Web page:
Water Services Management

Water Supply and Sanitation in Small Towns

Over the past decades attention to water supply and sanitation provisioning has mainly focused on either large megacities (including peri-urban areas) or the rural hinterlands. Human settlements that fall 'in-between' these clear urban centers or otherwise rural settlements received far less consideration from academia or development agencies (de Boeck et al, 2009). These small urban centers typically have a mix of rural socio-economic context while they require urban-type technology (Hopkins and Satterthwaite, 2003). In other words, parts of small towns accumulate sufficiently dense population concentration to be served through piped systems, but also include dispersed areas that are not deemed profitable for the exploitation of centralized urban systems (Moriarty et al., 2002).  As a result of these circumstances, coverage of basic public services in small towns is neither adequate nor far-reaching (Brockerhoff and Brennan, 1998 in Cohen, 2006).

Under this research theme we focus on the following issues:

  1. Characterization of small towns and the impact on water services - Considering only size and density to distinguish urban centers from small towns may lead to over-simplification and does not sufficiently inform challenges of water service provisioning of water systems. Furthermore, the labels of 'urban' or 'rural' hold intrinsic value as the administrative boundaries and "the rationale for defining these boundaries are accompanied by political priorities and have compelling implications for policy development, as well as for the approaches taken for basic service provision" (Hopkins and Sattherwaite, 2003: 2). This focal point explores in greater depth the socio-economic and political characteristics of small-towns and their definition in relation to what these mean for the development of water and sanitation services in such locations. 
  2. Multi-level water service modalities in small towns - Decentralization of water services has long been promoted on the belief that decentralized service provisioning would make governments more responsive and efficient (Mugabi and Njiru, 2006; WSP, 2002; De Bercegol and Gwoda, 2013). As service providers (utilities, community-based organizations, etc.) in small-towns are often too small to undertake all service functions themselves, service modalities in small towns are usually characterized as multi-level arrangements in which functions are distributed over different geographical and administrative scales. How these functions are distributed over actors operating at different geographical scales influences the opportunities and challenges in service provisioning, including oversight, management, operations and financial mechanisms.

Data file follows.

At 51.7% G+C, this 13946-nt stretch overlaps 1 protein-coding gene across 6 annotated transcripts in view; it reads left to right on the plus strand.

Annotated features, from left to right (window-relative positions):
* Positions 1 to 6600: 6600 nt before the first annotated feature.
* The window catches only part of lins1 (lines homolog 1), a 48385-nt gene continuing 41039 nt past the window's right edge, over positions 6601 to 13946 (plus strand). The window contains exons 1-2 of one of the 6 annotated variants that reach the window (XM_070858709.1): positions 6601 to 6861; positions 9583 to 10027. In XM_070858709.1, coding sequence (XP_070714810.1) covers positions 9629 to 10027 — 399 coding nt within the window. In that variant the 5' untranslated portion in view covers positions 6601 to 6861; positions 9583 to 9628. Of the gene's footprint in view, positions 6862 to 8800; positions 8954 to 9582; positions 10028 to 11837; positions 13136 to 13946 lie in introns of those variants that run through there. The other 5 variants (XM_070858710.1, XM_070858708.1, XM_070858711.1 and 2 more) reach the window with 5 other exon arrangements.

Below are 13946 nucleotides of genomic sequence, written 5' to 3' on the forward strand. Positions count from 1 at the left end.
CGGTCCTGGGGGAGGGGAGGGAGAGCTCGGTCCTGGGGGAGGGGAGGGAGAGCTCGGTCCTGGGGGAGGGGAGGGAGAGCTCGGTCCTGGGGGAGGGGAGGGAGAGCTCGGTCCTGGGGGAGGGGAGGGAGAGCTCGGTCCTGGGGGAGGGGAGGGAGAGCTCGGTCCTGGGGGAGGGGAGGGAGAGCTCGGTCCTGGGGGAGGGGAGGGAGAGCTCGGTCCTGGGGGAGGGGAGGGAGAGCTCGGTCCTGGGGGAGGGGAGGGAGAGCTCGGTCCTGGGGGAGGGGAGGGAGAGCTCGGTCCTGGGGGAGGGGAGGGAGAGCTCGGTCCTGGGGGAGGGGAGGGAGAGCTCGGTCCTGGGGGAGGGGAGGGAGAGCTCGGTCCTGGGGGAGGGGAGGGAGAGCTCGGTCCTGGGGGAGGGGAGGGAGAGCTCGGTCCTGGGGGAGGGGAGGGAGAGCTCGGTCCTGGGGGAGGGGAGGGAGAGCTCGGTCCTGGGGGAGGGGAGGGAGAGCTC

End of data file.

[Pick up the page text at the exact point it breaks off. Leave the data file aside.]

3. Infrastructures for water service provisioning in small towns - The water sector has traditionally relied on capital intensive and standardized infrastructure under the assumption that bigger is better (Ansar and Pohlers, 2014). The consequences of the traditional development is an "over-designed systems for predicted demands that never materialize, with the excess costs transferred to customers or simply leading to financial ruin of the utility" (Lauria, 2003: 1). If small-towns are distinct from rural areas or big cities, they would, arguably, also require different infrastructure for the provisioning of water services. Small towns may require ‘in-between systems’ or systems that allow small towns to transition to more sophisticated systems as they grow (Walton and Schoon, 2003). This focal point explores cases on the development of (flexible) physical infrastructure for service provisioning in small towns, and how such infrastructure operates in the context of small-towns.
  4. Financial mechanisms for small towns service provisioning - An important discussion in the water sector is to what degree water services should be self-sustained or should rely on government or external support. In view of reducing aid flows into the sector, or at least shifting in their objectives (OECD, 2000), the role of direct financing from users through water tariffs and the private sector (through partnerships) has become increasingly important in the discussions of financial mechanisms in the water sector (OECD, 2009). With a limited market size, however, water providers may require additional funding to provide services. As such, achieving self-sustainability is likely to involve a mix of financing instruments (tariffs, taxes, transfers) (WaterAid, 2013). What would such a mix look like for small towns? what are the considerations underlying a particular mix of instruments?

Coordinator: Mireia Tutusaus Luque